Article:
Need another reason to raise your glass? Wine tastings really stimulate your brain like algebra!
Everybody knows that keeping the brain active is vital for staying sharp as we get older. But that doesn’t mean your only option is breaking out a Sudoku puzzle. It turns out there’s a fun (and delicious) way to engage your brain: wine tasting.
So, why is tasting wine a neurologically complex activity?
Even though a math problem may be tricky, solving it only actually requires a limited amount of brain activity. Wine tasting, on the other hand, involves multiple sensory and motor systems.
This is, of course, in addition to the antioxidants, anti-inflammatory properties, and other health benefits that wine has to offer.
Feeling curious? Take a look at how a casual wine tasting gives your brain a workout and how you can maximize your sensory experience.
How Wine Tastings Engage Your Brain
Neurologically speaking, tasting and appreciating wine is a pretty complicated activity. This is because the brain has to take in a bunch of sensory information, synthesize it, and translate it into an experience we can understand. Basically, wine – or any kind of food – doesn’t have an inherent taste. The brain creates the flavors we taste, the colors we see, and all of our other sensory experiences. “Tasting” wine is complex because it involves all of the senses:
- We see the color of wine, and the darkness, lightness, and opacity tells something about it.
- We feel the texture on the tongue. Wine will actually feel different in the mouth depending on whether it’s light-bodied or full-bodied.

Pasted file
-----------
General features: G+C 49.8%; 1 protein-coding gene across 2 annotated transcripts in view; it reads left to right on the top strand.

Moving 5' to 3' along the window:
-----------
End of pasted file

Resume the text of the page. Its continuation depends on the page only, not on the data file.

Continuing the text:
- We smell the aromas in wine both from sniffing through the nose and from retronasal olfaction – the smelling that happens inside the mouth.
- And, of course, we taste the sweetness or bitterness on the tongue.
In addition to all of this perception, the memory becomes involved to help you recognize flavors you’ve tasted before.
When a particular glass of wine sparks a memory, you may even have an emotional reaction to sipping it. For instance, if it’s the same bottle you had on the last night of your vacation in Paris, or on your honeymoon, the hormonal systems become activated and send a pleasure response – aka dopamine – to the brain.
Finally, let’s say you’re tasting wine with friends and you want to tell them what you notice or why it reminds you of another wine varietal you’ve had. The part of the brain that controls language and communication is activated when you're communicating your experience to others.
Maximizing Your Sensory Experience
You may have noticed that the one sense we left out is sound.
In Vino Finito
Interested in learning about the other health benefits of wine? Take a look at how